actual twilight exposures would look like. If taken during sunset, the
brightest sky exposures will resemble the above and subsequent exposures
(although taken with a low enough count rate) will be affected by the above
mentioned persistence, rendering them useless.
The key to resolving this issue is to realise that using twilight exposures
taken during sunrise will only show the above features at the end
of the run of exposures. Hence any image with a low enough count rate should
be useable as these features only show up once the flux reaches a certain
threshold. Below is an example of a sunrise twilight flat taken with a
count rate of about 850 counts per second.
This shows the well illuminated good signal-to-noise flat field that one would
like to have. This is a exposure in H, which is a band that has a high
amount of fringing. It is worth noting that there is no sign of fringing here,
which shows that the background level is high enough to dominate the scene.
Although thermal emission from dust in H is not expected you can actually see
where the dust has settled on the cryostat window as some of the dark spots.
Given a series of flat exposures like this, it would be possible to use
twilight flats with UFTI. This then gives us hope of flat fielding data from
WFCAM in a similar way (ie. derived external to the observing blocks). The
only real difference is the projected sky area on the pixels for WFCAM, which
gives a smaller window of opportunity before saturation effects kick in.
Dark Correction Problems
As mentioned before, the standard procedure with UFTI is to take a single dark
exposure before observing the current exposure sequence. This dark exposure is
taken with the same exposure time as the target images and hence both the
dark current and reset anomaly for the target frames should be well modelled
by it (other caveats notwithstanding).
Using a single dark frame to do this correction means that transient defects
in the dark frame propogate into the target frames. Whereas a mean
dark frame that has been formed from many individual exposures (with
appropriate exposure times) can have such
things filtered out and the rms noise reduced. If a set of exposures
must have its own mean
dark frame, as seems to be the case, then to do a series of dark exposures for
each target exposure series would cause a serious drop in observing
It is often the case in the infrared that it is highly desirable to subtract a
2d sky estimate. This helps to remove fringing and thermal background
variations and seems pretty much essential for UFTI. Given that and the
existence of an independent mean flat field (i.e. a flat not formed from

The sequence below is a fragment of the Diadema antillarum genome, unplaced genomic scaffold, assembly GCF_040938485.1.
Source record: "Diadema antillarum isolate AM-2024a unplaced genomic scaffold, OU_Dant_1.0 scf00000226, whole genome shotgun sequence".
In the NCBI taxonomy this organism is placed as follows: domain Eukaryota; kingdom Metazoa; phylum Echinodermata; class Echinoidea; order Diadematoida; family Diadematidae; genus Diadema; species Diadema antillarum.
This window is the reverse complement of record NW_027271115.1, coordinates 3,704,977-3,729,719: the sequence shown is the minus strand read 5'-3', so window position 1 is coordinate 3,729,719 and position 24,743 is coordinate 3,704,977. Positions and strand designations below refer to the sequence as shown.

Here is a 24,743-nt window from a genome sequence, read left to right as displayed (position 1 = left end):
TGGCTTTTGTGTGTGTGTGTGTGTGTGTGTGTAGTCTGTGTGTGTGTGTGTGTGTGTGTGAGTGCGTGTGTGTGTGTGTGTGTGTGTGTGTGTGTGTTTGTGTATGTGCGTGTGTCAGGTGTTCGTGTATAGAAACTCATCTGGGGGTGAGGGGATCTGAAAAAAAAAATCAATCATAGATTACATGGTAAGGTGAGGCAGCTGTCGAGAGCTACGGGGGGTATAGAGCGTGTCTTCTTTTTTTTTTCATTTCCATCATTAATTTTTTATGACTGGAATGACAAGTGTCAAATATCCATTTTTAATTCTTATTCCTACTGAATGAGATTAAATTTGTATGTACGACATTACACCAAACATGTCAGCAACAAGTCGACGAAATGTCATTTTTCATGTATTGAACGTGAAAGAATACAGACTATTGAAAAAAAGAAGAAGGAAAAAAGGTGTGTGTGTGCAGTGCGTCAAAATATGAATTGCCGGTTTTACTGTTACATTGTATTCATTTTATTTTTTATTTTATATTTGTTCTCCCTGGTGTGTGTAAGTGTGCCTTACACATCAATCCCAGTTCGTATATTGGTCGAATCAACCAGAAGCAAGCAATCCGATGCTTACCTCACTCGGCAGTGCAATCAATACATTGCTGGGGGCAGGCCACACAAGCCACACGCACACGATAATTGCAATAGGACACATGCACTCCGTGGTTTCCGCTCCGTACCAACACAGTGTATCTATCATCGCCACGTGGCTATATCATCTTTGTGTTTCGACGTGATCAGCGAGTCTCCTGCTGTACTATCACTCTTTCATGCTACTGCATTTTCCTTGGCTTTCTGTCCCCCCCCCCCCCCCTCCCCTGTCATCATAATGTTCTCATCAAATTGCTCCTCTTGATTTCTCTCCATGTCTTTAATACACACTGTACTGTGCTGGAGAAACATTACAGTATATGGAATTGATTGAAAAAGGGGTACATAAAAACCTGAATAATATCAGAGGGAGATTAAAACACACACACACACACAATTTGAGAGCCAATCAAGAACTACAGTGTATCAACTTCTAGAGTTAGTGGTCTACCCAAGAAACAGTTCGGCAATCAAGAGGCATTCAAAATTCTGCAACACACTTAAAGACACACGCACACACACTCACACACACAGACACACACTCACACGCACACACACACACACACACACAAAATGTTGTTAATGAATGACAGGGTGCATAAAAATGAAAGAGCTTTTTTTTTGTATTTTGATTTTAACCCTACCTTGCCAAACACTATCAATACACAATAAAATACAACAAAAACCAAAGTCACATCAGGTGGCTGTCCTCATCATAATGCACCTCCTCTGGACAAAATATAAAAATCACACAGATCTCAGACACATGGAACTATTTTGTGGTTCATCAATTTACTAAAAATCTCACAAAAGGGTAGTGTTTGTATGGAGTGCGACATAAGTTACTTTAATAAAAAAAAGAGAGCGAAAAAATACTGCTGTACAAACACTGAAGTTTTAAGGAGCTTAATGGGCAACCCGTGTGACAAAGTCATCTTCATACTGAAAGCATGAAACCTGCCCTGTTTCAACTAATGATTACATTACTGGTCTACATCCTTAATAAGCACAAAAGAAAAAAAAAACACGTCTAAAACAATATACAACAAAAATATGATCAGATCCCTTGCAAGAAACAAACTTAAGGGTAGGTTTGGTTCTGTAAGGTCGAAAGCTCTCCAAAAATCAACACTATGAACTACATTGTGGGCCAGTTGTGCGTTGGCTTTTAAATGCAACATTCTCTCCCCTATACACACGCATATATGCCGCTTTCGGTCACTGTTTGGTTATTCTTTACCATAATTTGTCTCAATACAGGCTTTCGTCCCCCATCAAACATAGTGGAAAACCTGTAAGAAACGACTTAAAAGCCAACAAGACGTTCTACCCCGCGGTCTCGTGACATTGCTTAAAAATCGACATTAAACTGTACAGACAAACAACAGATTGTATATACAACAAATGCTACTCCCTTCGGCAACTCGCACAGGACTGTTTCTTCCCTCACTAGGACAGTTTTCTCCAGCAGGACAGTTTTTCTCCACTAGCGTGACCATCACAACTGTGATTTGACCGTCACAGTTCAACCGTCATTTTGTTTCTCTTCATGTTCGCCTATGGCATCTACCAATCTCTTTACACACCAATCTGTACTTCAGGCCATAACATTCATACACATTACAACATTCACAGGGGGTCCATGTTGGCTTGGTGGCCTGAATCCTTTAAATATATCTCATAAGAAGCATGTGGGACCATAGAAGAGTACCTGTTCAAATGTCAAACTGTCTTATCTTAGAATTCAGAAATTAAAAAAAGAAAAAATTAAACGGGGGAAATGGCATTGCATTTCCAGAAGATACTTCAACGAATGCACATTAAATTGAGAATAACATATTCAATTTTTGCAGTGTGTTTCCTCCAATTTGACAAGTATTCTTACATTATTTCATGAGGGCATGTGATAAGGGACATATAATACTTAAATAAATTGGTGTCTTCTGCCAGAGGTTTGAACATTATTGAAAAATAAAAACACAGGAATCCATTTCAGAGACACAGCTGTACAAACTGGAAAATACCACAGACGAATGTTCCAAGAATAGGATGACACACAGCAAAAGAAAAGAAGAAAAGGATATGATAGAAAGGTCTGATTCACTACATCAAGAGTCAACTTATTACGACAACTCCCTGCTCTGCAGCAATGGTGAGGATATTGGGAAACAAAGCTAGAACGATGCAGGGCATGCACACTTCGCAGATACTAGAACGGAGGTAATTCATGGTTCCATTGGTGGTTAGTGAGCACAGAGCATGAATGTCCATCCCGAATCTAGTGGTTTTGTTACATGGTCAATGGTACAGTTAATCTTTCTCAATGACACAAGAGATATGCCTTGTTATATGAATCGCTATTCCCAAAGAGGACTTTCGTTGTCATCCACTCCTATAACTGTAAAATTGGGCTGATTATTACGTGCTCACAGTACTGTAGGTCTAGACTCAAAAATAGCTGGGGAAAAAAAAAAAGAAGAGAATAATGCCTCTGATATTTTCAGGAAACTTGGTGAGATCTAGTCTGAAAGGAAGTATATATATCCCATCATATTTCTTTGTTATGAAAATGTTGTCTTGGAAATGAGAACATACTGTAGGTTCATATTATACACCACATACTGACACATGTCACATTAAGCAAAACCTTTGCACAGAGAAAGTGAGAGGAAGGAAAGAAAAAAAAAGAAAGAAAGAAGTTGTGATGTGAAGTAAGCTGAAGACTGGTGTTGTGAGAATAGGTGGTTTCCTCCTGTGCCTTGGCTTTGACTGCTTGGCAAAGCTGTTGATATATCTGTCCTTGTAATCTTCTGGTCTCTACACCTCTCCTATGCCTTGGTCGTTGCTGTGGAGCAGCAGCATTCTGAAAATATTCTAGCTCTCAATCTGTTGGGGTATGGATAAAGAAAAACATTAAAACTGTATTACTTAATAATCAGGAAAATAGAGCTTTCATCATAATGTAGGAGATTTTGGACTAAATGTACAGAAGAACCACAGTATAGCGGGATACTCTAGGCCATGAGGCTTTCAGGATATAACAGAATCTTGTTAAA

a combination of the current target frames),
a better option might be not to do a separate dark correction step on the
target frames at all.
Since the sky background, the reset anomaly and the dark current
are all additive terms they can all be subtracted together after the target
frames have been flat fielded. Doing a combination of the post flat-fielded
target frames (with suitable rejection so that stars and transients are
removed) will lead to a frame that is a combination of the mean sky, reset
anomaly and dark current. This one frame can be subtracted from the from
each of the target frames in turn to remove all three effects.
Extra Background Variation Removal
In the previous section I mentioned that using a combination of all post
flat-fielded target exposures would model out not only the dark current and
the reset anomaly, but also the sky background. The latter is not strictly
true when it comes to removing contributions from things like
thermal dust emission and fringing.
Thermal dust emission in UFTI comes from radiation emitted by dust on
the cryostat window and is only visible in the K band. The flux depends on
temperature and thus if the latter is stable, so is the former. This means
that although the mean sky background level may vary, so long as the
dust temperature is reasonably stable, then the amount of thermal emission
won't vary much.
Fringing in UFTI appears to be visible in all three of the main broad band
filters, but especially in J and H. Below are sky exposures in J and H
(the latter has been flat fielded)
f20020428_00103 to 00111
f20030923_00006 to 00050
Each of these exposures clearly shows two sets of fringes. The exact origin
of these is not at issue here. We need to accept that (1) they exist and (2)
are not part of the flat field (which the flat field exposures earlier on
in this report clearly show).
Below is image of the sky in K. The fringes that look like concentric rings in
the previous two wavebands are still present here, although the centre seems
to have shifted somewhat. All of the fuzzy dots you see are caused by thermal
emission from dust.
f20031008_00153 to 00201
The problem with fringes is that they can vary
over the night and within one exposure series in the same way that the mean
background does, but not necessarily sychronously with it. If the fringing
varies over timescales shorter than that of a single exposure sequence (that
is the timescale of the exposures used to form the mean sky frame) then
it will be necessary to put in an extra defringing step to correct for this.
In what follows, I have just done a simple subtraction of a single mean sky